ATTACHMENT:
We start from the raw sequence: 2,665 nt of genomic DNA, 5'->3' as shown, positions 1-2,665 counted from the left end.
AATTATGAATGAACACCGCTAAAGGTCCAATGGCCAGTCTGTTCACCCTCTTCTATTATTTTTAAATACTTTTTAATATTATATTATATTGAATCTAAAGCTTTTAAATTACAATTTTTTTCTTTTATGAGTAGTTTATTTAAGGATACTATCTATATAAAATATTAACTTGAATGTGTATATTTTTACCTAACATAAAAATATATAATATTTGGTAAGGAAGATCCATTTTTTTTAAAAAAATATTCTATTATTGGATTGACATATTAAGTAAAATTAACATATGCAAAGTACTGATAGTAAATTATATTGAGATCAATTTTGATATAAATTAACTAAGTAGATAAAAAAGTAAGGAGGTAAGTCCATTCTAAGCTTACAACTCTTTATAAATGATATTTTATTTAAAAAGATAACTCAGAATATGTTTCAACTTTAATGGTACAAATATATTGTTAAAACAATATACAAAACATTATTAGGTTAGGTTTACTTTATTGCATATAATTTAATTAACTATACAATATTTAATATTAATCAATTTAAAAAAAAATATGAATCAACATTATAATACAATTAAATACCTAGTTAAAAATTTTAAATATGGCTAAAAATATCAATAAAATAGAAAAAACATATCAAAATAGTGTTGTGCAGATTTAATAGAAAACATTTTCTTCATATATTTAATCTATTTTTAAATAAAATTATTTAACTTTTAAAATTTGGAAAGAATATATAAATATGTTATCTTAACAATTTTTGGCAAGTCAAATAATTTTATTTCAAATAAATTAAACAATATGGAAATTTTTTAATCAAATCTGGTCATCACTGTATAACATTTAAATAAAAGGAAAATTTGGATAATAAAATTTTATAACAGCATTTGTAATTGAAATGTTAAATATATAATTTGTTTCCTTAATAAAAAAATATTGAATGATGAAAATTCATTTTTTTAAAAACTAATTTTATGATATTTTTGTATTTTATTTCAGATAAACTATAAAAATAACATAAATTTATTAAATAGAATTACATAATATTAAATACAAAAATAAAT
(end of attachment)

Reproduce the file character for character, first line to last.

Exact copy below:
We start from the raw sequence: 2,665 nt of genomic DNA, 5'->3' as shown, positions 1-2,665 counted from the left end.
AATTATGAATGAACACCGCTAAAGGTCCAATGGCCAGTCTGTTCACCCTCTTCTATTATTTTTAAATACTTTTTAATATTATATTATATTGAATCTAAAGCTTTTAAATTACAATTTTTTTCTTTTATGAGTAGTTTATTTAAGGATACTATCTATATAAAATATTAACTTGAATGTGTATATTTTTACCTAACATAAAAATATATAATATTTGGTAAGGAAGATCCATTTTTTTTAAAAAAATATTCTATTATTGGATTGACATATTAAGTAAAATTAACATATGCAAAGTACTGATAGTAAATTATATTGAGATCAATTTTGATATAAATTAACTAAGTAGATAAAAAAGTAAGGAGGTAAGTCCATTCTAAGCTTACAACTCTTTATAAATGATATTTTATTTAAAAAGATAACTCAGAATATGTTTCAACTTTAATGGTACAAATATATTGTTAAAACAATATACAAAACATTATTAGGTTAGGTTTACTTTATTGCATATAATTTAATTAACTATACAATATTTAATATTAATCAATTTAAAAAAAAATATGAATCAACATTATAATACAATTAAATACCTAGTTAAAAATTTTAAATATGGCTAAAAATATCAATAAAATAGAAAAAACATATCAAAATAGTGTTGTGCAGATTTAATAGAAAACATTTTCTTCATATATTTAATCTATTTTTAAATAAAATTATTTAACTTTTAAAATTTGGAAAGAATATATAAATATGTTATCTTAACAATTTTTGGCAAGTCAAATAATTTTATTTCAAATAAATTAAACAATATGGAAATTTTTTAATCAAATCTGGTCATCACTGTATAACATTTAAATAAAAGGAAAATTTGGATAATAAAATTTTATAACAGCATTTGTAATTGAAATGTTAAATATATAATTTGTTTCCTTAATAAAAAAATATTGAATGATGAAAATTCATTTTTTTAAAAACTAATTTTATGATATTTTTGTATTTTATTTCAGATAAACTATAAAAATAACATAAATTTATTAAATAGAATTACATAATATTAAATACAAAAATAAAT